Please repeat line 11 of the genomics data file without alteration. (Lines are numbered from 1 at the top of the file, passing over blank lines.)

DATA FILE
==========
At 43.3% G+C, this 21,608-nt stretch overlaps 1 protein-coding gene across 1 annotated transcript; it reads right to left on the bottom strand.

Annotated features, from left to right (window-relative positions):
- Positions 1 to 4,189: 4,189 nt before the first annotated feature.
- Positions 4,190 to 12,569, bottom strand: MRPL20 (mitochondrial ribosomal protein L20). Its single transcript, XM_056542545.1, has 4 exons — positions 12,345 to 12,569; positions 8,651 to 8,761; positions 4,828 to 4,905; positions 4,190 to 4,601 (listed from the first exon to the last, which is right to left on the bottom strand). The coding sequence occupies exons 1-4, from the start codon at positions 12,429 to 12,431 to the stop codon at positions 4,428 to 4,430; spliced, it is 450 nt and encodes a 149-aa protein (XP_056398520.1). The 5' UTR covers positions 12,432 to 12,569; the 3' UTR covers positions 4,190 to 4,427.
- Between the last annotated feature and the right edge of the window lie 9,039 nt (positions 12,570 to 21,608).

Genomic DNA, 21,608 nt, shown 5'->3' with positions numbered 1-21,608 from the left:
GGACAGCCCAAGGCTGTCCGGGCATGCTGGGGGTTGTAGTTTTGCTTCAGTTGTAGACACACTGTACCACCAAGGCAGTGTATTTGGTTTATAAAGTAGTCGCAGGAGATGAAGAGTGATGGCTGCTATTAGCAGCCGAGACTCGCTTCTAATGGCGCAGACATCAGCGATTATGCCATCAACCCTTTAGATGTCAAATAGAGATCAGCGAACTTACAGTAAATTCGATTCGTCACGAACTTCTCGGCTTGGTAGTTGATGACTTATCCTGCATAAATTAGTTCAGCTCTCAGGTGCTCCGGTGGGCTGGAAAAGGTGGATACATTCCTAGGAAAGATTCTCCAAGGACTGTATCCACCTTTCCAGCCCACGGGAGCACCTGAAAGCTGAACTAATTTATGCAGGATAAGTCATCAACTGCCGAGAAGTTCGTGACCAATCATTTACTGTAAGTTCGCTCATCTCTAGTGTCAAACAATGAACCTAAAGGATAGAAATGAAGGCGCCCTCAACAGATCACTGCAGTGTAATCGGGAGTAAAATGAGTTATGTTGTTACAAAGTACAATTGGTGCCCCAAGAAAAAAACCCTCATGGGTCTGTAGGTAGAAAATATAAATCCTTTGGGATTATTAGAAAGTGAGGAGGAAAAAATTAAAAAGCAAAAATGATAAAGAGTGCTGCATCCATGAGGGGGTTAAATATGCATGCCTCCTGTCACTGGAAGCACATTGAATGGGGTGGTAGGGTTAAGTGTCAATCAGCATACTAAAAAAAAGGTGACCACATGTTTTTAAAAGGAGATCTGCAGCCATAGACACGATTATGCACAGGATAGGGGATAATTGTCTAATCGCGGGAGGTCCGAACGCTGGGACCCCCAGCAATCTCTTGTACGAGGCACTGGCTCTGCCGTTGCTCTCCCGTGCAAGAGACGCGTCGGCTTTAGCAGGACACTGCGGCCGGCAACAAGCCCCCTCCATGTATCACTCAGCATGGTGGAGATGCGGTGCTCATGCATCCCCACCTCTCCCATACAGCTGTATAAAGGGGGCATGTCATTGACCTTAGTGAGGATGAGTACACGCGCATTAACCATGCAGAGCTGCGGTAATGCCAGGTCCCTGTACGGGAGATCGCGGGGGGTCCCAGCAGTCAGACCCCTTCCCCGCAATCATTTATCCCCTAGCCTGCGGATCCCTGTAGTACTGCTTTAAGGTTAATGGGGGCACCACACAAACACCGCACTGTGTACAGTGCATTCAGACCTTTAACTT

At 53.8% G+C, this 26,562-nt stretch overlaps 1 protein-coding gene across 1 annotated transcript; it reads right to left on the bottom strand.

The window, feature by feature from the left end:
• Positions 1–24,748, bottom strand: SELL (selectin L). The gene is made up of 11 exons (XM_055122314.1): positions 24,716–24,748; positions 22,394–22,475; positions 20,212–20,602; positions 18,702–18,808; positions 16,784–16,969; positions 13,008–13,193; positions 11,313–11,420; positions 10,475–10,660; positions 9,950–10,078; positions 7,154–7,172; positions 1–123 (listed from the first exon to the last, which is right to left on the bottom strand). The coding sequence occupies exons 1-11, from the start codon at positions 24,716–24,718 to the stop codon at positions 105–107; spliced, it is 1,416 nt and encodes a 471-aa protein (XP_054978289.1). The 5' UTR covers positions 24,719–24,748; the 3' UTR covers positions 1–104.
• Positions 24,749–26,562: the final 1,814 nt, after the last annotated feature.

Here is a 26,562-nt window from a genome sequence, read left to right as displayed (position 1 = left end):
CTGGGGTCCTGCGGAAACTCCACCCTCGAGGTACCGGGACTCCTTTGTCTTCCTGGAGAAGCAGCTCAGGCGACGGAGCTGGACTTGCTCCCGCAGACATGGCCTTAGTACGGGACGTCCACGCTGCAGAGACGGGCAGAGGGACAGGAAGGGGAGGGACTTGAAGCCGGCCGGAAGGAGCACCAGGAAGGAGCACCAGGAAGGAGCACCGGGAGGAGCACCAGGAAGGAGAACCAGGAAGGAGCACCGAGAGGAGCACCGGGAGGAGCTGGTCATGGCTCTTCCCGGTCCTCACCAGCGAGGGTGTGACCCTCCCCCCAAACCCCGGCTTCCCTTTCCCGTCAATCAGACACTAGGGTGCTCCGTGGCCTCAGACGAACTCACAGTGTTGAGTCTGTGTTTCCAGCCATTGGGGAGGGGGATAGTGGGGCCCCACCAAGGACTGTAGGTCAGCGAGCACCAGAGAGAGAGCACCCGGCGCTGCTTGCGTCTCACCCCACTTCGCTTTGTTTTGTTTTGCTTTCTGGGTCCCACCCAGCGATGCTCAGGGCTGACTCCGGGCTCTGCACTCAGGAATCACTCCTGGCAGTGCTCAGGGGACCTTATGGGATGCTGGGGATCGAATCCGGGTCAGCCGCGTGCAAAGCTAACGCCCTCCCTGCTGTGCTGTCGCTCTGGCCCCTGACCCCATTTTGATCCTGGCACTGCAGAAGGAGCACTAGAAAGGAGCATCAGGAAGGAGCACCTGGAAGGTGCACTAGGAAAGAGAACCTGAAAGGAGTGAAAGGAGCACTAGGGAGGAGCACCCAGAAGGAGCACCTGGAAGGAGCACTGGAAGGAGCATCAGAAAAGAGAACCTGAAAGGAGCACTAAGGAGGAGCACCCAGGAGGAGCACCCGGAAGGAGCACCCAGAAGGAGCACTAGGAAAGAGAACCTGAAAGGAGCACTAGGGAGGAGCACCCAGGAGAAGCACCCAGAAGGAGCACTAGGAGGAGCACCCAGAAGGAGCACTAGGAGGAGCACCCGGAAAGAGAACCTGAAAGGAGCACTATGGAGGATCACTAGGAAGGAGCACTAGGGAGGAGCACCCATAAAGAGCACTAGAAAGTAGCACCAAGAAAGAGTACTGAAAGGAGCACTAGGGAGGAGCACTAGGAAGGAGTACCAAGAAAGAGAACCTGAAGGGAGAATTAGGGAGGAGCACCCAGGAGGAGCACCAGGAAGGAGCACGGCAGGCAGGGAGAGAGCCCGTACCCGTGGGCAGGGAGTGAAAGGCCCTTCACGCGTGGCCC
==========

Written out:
• Positions 24,749–26,562: the final 1,814 nt, after the last annotated feature.